BRAHMDAGH Bugti, in an interview with Swissinfo in July 2015, said that Pakistan regarded him as “the most dangerous person since Osama bin Laden”. Indeed, in a US embassy cable dated Feb 26, 2010 and published by WikiLeaks, his name was among those listed among Pakistan’s “Most Wanted”. The grandson of Nawab Akbar Khan Bugti, who heads the Baloch Republican Party (BRP) from self-exile in Switzerland, has been uncompromisingly opposed to negotiations with the Pakistan government or any option short of Balochistan’s secession since he fled the country following the senior Bugti’s death in a military operation in 2006. His interview to the BBC on Wednesday, in which he said he was willing to conditionally give up the demand for Balochistan’s independence thus created considerable stir in political circles.
While the government has welcomed the development, the Baloch Liberation Front, the outlawed insurgent group led by Dr Allah Nazar, has expressed its disapproval. It has, however, chosen its words carefully, perhaps reluctant to annoy a scion of the powerful Bugti tribe.
Several factors, both internal and external, have played a role in Mr Bugti’s about-turn. Journalist Shahzada Zulfiqar believes that international pressure is one of them. “Pakistan has for some time been approaching Western governments with the argument that they should not shelter people who are committing acts of terrorism in Pakistan,” he said. The outlawed Baloch Republican Army (BRA), one of the major insurgent groups operating in Balochistan, is believed to be the militant wing of the BRP. On Jan 24, 2015 the BRA bombed two electricity transmission lines in Naseerabad district which plunged much of the country into darkness.
A changing regional environment also has a bearing on how Western governments respond to Pakistan’s strategy vis-à-vis Balochistan. “Proxy war pressures are easing in the region,” said Yousuf Mastikhan, a Baloch politician who was a member of the Grand Jirga that met in the aftermath of Nawab Bugti’s death. “Central Asia, Turkey, Iran and Pakistan need to work together. Even where Afghanistan is concerned, Pakistan has been attempting to nudge the Taliban towards talks.”
Diplomacy aside, military operations in Balochistan have also been considerably ramped up, thereby challenging the insurgents’ comparatively limited capacity. With the China-Pakistan Economic Corridor in the pipeline, securing peace in the province is considered an imperative and there have been reports of widespread destruction and casualties as a result of operations by the military. Among the areas where alleged insurgents have been targeted and killed is Dera Bugti. “For the Bugtis, the stakes are particularly high because of Pakistan Petroleum Ltd’s presence in their area,” said Mr Zulfiqar. “Brahmdagh Bugti’s supporters who were employed at the Sui gas fields lost their livelihoods — not to mention jobs in the Levies, the police and various government departments — when they decided to support him so there was pressure building on him on that score too.”
Then there has been the well-publicised spectacle of insurgents laying down their arms before the authorities, although the veracity of these claims is disputed. “No doubt some rebels, including commanders, have surrendered, but many of them are those who had either surrendered a year ago when there was no amnesty in place, or they had already been expelled from their organisations,” said a journalist. “Nevertheless, it is demoralising for those in the field.”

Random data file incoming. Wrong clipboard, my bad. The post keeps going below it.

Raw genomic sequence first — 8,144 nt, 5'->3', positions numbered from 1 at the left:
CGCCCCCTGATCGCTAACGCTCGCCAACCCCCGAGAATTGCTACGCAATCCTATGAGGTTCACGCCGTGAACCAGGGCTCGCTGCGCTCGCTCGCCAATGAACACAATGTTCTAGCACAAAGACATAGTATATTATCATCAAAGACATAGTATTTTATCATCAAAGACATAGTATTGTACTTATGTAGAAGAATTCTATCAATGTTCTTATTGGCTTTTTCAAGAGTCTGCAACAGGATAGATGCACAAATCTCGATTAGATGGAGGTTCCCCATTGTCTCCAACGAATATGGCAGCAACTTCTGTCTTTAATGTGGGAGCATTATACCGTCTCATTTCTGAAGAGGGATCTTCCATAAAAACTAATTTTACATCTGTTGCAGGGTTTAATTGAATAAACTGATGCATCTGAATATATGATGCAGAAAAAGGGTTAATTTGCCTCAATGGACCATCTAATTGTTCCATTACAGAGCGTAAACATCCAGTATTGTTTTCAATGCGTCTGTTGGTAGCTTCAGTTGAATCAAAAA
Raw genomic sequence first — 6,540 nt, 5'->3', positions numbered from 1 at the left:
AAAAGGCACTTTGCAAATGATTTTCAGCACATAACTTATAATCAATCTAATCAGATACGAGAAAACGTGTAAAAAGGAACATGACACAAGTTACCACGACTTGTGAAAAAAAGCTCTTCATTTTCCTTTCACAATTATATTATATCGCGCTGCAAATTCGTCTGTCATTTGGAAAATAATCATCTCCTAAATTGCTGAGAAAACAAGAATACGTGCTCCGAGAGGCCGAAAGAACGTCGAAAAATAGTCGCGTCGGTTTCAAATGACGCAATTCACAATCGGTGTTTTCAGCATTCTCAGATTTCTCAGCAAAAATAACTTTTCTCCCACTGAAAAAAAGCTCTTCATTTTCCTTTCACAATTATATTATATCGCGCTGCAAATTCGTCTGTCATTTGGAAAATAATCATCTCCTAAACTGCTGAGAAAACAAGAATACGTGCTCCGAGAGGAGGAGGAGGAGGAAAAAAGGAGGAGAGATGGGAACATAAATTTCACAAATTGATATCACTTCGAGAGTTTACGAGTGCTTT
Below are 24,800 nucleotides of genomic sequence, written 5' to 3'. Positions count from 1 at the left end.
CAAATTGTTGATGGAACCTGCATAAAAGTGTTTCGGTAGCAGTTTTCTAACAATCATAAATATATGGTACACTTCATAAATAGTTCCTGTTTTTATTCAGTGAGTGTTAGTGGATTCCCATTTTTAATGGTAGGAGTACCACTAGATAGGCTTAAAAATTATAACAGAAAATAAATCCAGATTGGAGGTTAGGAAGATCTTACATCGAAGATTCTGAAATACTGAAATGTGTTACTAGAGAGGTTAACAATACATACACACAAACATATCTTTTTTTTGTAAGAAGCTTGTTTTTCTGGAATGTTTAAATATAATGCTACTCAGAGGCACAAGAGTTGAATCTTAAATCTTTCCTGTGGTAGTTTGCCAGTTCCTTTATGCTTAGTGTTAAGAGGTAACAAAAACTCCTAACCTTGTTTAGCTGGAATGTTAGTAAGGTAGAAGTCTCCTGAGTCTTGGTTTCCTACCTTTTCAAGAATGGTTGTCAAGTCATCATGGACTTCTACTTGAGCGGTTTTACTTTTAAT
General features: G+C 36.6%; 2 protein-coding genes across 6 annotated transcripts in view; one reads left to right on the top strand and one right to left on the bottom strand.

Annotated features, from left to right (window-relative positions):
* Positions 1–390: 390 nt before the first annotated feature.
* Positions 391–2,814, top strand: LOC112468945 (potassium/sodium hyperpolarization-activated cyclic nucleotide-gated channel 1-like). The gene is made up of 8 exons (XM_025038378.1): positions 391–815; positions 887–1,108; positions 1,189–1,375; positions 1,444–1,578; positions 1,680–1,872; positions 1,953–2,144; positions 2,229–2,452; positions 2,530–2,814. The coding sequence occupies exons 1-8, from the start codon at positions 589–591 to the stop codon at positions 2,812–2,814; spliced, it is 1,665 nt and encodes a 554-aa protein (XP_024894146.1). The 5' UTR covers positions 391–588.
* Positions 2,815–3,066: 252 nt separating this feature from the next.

Internal crises over resources and strategy have also weakened the separatist movement which until recently formed a fairly united front; the areas in which various groups operate often overlapped. While it is possible that Mr Bugti’s statements to the BBC could exacerbate the rifts, some observers see his words in a different light. “As long as they are associated with the Baloch struggle, these leaders are a symbol of resistance,” maintained Mohammed Ali Talpur, a veteran of the insurgency from the ‘70s. “The moment they take a decision to put down arms, they become individuals. Many people are not happy with Brahmdagh’s words.”
If the conditions Mr Bugti has listed are examined however, even those who are optimistic would have to concede there are serious challenges ahead. In the interview with the BBC he made the offer of rescinding his demand for an independent Balochistan if the Baloch people so desired.
Moreover, he said he would enter into negotiations with the government provided the military operation was stopped and the forces withdrawn.
“The army won’t stop operations; they think they have defeated the separatists who should now surrender; they think in black-and-white,” said Mr Mastikhan. “There has to be some face-saving for the separatists. Otherwise this will just be the lull before the storm. The government should negotiate with a political agenda in light of the Instrument of Accession signed by the Khan of Kalat in 1948, and determine what it can offer the Baloch short of independence.”
The state, if it is serious about capitalising on the opportunity offered by Mr Bugti, must rethink its approach. “The province is ruled by a colonial security structure that excludes the Baloch almost entirely. Even an ordinary protest by the Baloch is conveyed as a campaign for independence by the Frontier Corps [the federal paramilitary force deployed in Balochistan], and the next day troops are sent into that area,” said former senator Sanaullah Baloch. “This trust deficit between Balochistan and the state must be addressed on a priority basis. We know the military has major strategic interests in the province, but these should not trample the interests of the Baloch.”
Published in Dawn, August 29th, 2015